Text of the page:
Book 3 and 4: I wasn’t sure why Aida didn’t try to find a way to get back to Garren. She resigned herself to the fact that she couldn’t, but I was unclear on why.


If you are a fan of Mandi’s first book, I think you’ll enjoy this one even more. If you’re looking for a protagonist who drives the story, you may have to look elsewhere.

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Writing 2015 – A Year in Review

The Writing Goal for 2015 was to finish the first draft of Upheaval. I finished the draft on Dec 23.

Time to break out the egg nog and have a good time.

Potential “Back of the Book” Blurb

Actually it’s time to edit that book ASAP since I’ve already got a book signing engagement for April 30th. The good news for me is that it’s a short book. Middle Grade as the target audience allows for that. I’ve got the interior dimensions and font figured out. It’s really just a game of getting each chapter to start and end with a bang and tie up all the loose story threads. As well as typo-hunt until each last mistake is left dead in a pool of bloody grammar.

As great as it is meeting my writing goal for 2015, I feel like I really didn’t grow enough as a writer. I was proud that I was able to write the entire story from one character’s POV. I imagined that limited scope would be a real hindrance, but it honestly wasn’t as bad as I thought. On the negative side, many months went by with no output. But 2016 is on the horizon and I’ve got some new goals to set.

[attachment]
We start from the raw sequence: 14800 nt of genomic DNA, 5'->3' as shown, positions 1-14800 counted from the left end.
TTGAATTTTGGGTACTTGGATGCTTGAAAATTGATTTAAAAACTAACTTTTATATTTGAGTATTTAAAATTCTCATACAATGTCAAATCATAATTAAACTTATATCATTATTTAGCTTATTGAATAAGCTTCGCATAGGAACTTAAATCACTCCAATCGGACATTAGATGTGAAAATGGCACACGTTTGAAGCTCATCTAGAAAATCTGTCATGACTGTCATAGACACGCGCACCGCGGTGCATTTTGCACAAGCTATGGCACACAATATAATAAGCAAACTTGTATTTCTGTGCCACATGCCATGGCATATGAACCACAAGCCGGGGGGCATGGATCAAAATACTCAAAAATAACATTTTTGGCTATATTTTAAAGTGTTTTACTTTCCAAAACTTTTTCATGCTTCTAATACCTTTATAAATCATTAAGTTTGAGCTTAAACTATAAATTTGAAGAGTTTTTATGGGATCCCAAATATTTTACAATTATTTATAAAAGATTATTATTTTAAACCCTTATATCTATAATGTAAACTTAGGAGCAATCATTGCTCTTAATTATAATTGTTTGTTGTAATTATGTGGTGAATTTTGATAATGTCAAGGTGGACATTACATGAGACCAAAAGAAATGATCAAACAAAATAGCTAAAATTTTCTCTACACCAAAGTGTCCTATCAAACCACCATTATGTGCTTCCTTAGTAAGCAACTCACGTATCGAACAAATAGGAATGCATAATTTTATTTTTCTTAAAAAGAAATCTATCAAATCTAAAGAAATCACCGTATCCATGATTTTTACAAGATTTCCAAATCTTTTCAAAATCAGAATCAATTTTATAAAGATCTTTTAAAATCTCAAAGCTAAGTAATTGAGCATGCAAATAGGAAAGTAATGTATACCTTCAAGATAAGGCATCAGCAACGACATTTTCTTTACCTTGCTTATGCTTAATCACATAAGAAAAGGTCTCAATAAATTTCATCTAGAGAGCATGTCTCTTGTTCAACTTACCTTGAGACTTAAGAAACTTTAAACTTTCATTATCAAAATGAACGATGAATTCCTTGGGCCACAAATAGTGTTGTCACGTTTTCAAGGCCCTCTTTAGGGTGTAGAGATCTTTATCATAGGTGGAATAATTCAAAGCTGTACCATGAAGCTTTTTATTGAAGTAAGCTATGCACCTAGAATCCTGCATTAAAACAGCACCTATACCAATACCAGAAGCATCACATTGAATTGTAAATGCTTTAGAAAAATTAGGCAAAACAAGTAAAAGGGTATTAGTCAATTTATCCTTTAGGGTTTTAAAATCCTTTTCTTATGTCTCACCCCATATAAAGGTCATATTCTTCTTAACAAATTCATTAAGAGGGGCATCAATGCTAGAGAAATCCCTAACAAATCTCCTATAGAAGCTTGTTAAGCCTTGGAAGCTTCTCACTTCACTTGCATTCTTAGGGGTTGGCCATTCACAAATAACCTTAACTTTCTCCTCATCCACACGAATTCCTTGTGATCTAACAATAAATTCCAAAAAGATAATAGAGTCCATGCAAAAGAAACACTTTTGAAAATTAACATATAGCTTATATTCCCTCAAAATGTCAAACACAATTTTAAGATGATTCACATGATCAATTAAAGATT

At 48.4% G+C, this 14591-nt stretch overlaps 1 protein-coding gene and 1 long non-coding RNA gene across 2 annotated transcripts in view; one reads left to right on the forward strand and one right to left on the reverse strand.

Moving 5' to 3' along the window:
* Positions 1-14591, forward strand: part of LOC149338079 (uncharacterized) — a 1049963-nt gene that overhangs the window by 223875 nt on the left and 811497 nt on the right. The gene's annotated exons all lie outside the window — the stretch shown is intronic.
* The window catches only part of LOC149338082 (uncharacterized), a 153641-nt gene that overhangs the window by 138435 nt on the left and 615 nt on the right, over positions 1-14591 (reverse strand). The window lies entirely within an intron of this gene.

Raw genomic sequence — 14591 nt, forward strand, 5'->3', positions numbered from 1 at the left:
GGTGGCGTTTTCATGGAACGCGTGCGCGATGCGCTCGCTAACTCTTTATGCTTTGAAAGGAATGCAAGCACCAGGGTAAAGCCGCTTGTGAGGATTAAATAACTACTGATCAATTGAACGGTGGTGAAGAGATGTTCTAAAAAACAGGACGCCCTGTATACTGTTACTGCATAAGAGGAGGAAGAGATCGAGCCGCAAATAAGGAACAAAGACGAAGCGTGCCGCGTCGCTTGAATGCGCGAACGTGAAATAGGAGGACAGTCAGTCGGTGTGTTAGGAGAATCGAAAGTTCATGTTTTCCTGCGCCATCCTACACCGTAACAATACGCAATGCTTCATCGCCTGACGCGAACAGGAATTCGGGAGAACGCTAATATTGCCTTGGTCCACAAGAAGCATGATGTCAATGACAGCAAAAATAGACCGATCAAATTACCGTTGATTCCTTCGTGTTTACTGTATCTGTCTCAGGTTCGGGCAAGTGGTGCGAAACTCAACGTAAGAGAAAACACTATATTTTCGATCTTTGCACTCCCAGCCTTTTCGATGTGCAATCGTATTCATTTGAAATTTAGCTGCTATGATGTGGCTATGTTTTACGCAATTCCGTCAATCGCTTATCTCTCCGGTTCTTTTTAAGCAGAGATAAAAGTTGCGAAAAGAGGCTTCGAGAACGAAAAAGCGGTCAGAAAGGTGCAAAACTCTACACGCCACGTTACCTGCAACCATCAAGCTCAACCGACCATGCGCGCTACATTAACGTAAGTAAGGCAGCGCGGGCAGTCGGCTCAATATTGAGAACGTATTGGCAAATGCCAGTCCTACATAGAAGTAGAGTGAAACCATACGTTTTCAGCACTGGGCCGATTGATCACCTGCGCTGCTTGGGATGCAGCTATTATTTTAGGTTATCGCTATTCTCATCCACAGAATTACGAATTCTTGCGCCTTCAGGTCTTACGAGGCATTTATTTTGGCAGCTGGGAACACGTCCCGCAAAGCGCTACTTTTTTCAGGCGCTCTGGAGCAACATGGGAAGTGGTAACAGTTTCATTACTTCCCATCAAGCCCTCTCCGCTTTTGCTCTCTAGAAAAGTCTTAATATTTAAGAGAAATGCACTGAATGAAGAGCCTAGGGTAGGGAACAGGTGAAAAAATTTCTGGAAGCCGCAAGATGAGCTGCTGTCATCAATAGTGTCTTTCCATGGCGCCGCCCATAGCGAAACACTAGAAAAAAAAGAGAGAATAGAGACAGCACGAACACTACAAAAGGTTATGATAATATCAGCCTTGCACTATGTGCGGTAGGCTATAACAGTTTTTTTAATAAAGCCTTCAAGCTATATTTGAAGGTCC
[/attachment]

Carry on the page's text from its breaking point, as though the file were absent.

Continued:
I’m upping the stakes a bit for myself and I hope I can manage.

  1. Write an 80,000-word supernatural/mystery thriller
  2. Write two 8,000-10,000-word short story companions for The Stitcher and Upheaval as free download giveaways

For a lot of writers, I know that this goal could be accomplished in a month. But here at Writing on Empty, I’ve got 2 small children, a career, a masters degree to finish, and just plain life to live.

Funnily enough, a lot of writers struggle with word count in the opposite direction as me. Many authors find it hard to cut their novels down in number to meet their audience/genre target. When it comes to my stories, I don’t chew the scenery and get too flowery with the language. In that sense, I’m the anti-Tolkien.

So this 80,000 word count goal is going to stretch me quite a bit.

But it’s all for the love of creation.

Do you have any writing goals for 2016?

Upheaval Progress Report

It’s been 6 months since I’ve discussed my second book, Upheaval.